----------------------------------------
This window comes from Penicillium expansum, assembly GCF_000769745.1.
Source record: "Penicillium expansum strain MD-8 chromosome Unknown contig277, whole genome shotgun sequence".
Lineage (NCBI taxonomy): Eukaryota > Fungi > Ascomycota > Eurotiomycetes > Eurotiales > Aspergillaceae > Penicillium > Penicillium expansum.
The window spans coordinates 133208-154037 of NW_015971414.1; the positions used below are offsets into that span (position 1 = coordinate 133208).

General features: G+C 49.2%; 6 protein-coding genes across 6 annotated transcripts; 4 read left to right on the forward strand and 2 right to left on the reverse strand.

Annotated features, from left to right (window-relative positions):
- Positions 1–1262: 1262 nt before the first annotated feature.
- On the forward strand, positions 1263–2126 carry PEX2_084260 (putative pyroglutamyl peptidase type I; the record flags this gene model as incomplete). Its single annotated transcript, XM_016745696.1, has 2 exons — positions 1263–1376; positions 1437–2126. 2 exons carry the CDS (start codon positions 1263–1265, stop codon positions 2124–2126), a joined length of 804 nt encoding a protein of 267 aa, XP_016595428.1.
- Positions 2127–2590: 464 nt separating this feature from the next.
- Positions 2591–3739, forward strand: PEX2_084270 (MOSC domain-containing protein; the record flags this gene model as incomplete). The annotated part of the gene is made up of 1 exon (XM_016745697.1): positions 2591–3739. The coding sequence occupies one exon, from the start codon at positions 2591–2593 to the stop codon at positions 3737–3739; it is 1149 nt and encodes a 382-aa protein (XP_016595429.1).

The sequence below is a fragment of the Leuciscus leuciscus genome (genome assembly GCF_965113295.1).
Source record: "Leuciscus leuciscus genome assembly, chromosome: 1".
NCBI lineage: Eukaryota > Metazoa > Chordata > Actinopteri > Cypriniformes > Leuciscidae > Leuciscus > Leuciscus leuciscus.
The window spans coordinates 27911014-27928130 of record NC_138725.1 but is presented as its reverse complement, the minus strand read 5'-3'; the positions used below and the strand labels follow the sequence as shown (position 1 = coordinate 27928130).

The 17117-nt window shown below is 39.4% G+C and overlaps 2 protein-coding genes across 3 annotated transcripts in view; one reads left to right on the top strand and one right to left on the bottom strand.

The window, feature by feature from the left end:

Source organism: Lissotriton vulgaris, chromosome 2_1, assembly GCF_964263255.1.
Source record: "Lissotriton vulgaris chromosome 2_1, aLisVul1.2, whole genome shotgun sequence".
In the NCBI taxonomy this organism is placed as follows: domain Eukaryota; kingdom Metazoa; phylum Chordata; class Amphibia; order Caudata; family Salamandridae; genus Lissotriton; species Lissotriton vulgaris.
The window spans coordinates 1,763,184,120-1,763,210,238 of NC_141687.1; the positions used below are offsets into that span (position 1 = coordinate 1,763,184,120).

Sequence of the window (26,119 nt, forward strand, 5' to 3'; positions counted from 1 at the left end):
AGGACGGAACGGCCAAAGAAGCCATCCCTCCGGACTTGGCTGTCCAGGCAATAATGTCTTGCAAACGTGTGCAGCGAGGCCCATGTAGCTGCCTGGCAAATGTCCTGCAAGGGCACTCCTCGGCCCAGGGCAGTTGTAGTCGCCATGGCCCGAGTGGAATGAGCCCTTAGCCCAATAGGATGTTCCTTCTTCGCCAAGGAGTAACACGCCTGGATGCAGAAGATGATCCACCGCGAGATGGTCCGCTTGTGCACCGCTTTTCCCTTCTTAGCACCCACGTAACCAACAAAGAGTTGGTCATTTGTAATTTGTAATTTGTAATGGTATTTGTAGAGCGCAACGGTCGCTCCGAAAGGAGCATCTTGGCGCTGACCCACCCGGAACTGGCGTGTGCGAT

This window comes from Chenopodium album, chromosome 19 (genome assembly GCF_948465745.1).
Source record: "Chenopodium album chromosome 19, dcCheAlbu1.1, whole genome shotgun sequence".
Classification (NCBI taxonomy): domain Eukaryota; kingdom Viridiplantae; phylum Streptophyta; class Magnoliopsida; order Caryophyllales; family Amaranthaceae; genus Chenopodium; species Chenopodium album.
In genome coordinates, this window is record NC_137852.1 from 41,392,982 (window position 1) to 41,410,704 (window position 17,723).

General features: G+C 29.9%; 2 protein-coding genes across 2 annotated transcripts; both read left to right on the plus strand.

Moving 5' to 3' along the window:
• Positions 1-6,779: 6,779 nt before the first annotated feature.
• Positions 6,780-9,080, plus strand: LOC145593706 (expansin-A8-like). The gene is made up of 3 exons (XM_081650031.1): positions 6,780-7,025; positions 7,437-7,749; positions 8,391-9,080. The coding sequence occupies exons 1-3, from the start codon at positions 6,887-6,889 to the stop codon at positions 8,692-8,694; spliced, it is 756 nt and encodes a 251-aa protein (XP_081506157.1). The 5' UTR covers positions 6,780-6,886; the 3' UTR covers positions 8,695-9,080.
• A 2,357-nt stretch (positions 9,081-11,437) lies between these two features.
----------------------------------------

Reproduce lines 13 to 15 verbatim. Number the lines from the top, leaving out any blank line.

NCBI lineage: Eukaryota > Metazoa > Chordata > Actinopteri > Cypriniformes > Leuciscidae > Leuciscus > Leuciscus leuciscus.
The window spans coordinates 27911014-27928130 of record NC_138725.1 but is presented as its reverse complement, the minus strand read 5'-3'; the positions used below and the strand labels follow the sequence as shown (position 1 = coordinate 27928130).

The 17117-nt window shown below is 39.4% G+C and overlaps 2 protein-coding genes across 3 annotated transcripts in view; one reads left to right on the top strand and one right to left on the bottom strand.